“Let’s talk more about yourself. How were you able to quit being Dr. Eaton’s assistant?”

She didn’t know what to say. It was evident Oktavia could not remember the fall out, and it would be precarious to think she could just lament it to her, at least in a sober disposition. It would happen all over again; a repeat, a loop—one that would consume her devastatingly. 

One thing that stirred her heart was—

“Oktavia.” She stood at the side, as Mischa fiddled with her wires. The human grumbled about not being a proper engineer for the job. “What do you see?”

“I am still not seeing clearly—it’s fuzzy, kind of crackling? Does that make sense?”

“Not really.”

“Do you even know what you’re doing, Mischa?”

“…Uh, not really,” she dryly chuckled. “Dr. Eaton has other projects and no one else is available on the weekends, so I get to have you all to myself.”

Okta scowled, thinning her lip. “Guess I’m not important to him. Like a newborn kitty—until they grow up, they’re adored on then wasted. I like you better anyway.”

“Thank you, Oktavia.”

“I think when I was hit, a few screws got knocked out. Maybe you can check that?”

“I’m going to need a real technician for this, I barely know my way around your circuits and wires beyond from what Eaton showed me.”

“I can direct you, if you’re good at listening.”

“I don’t want to risk it and I’m trying to be careful with not harming you,” Mischa exhaled.

“Don’t worry, I know you wouldn’t.”

“Oktavia—”

“I trust you. Now, put back on my panel. Then, grab the flat blade and unscrew the one on the back of my neck.”

Mischa rubbed her face. It was going to be a long day ahead of her. She did as she was told, even as she fumbled slightly with the screws.

At the mess of wires, her hands flinched at the cold, steady contact. When Oktavia asked her to grab the Polyurethane Cables, Mischa’s eyes flitted trying to color code them all.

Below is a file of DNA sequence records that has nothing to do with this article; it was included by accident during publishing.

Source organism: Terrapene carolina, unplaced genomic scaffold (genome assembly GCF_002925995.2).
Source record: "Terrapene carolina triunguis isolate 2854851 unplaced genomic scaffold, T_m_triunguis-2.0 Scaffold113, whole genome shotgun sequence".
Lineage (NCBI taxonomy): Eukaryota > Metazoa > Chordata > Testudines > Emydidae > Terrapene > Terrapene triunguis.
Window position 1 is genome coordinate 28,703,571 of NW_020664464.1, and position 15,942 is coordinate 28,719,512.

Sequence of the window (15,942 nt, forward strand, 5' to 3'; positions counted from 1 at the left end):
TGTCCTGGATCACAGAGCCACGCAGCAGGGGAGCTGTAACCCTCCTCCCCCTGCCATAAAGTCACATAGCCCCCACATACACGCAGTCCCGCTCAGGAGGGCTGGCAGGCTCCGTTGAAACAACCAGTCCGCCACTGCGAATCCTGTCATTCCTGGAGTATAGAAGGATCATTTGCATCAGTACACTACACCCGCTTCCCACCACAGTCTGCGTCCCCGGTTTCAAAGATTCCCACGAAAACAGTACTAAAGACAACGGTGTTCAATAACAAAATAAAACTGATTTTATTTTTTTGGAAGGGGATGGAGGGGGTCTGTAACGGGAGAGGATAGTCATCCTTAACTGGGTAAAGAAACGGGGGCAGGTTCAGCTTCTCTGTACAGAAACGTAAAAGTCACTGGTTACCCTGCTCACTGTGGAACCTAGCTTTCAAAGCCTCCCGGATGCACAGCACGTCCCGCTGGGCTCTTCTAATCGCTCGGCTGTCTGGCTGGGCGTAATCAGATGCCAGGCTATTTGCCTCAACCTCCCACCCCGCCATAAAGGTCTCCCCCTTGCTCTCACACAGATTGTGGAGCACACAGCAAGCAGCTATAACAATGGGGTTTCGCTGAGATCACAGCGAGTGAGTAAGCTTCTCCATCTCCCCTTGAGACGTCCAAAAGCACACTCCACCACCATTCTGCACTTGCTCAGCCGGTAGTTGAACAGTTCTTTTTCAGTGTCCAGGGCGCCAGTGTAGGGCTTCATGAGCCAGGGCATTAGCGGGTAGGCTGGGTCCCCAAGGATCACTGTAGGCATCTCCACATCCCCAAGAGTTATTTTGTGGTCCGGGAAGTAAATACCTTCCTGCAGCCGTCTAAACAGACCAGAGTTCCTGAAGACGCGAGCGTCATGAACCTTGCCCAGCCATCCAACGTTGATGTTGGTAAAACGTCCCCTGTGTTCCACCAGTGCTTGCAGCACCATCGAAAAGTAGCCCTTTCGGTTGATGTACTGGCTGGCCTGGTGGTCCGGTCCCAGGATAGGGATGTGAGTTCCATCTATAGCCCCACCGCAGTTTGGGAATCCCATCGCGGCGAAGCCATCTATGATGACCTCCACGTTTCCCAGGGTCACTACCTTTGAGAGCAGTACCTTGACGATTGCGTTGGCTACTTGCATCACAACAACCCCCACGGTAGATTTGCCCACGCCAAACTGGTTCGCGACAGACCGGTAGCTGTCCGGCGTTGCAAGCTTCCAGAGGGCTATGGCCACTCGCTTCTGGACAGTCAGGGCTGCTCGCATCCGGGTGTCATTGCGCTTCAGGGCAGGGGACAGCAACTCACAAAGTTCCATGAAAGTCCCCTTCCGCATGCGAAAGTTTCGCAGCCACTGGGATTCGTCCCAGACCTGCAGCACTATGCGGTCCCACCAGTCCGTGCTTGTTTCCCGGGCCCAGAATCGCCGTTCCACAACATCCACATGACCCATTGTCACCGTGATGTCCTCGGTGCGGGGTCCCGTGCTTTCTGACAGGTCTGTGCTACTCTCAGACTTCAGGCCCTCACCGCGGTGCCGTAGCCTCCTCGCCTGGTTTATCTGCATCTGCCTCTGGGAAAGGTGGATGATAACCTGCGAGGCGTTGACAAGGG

“They look like bell peppers. Switch the output end with the adjacent wire from it.”

And she did. At Oktavia’s further instruction, she screwed back on the panel. “Well, can you see better?”

“Oh, that had nothing to do with my eyes. Those wires were in the wrong positions—Eaton’s discretion, but every time I pressed him about it, he said he’ll do it later—but you can see how that went. My neck feels better—a little.”

“Alright,” she put down her tools. “What exactly caused the hit to your head?”

“I’d rather not say. I was assigned to assassinate a high-profile figure.”

Knowing the nature of her work, Mischa snorted. “Anyone I know?”

“Maybe in the news,” Oktavia was disinterested, her faraway look said it all. “Some people just don’t die easily, while some just don’t die at all. Takes them their whole lives until they are dead. I envy that, I wish I could die.”

“But, you technically can. You can be dismantled, deleted—”

“I can be rebuilt, my consciousness floats in the clouds. I will exist in some capacity or another unlike humans—no offense, Mischa.”

“None taken. How are you feeling?”

“About what?”

“Killing people.”

“It’s sad, but I suppose there is a liberty in it—it’s the only time I feel like I’m not being watched. There is nothing else to say about that now. I will however advise you, though, to tell me the truth.” This was only the first of what was to come, in retrospect.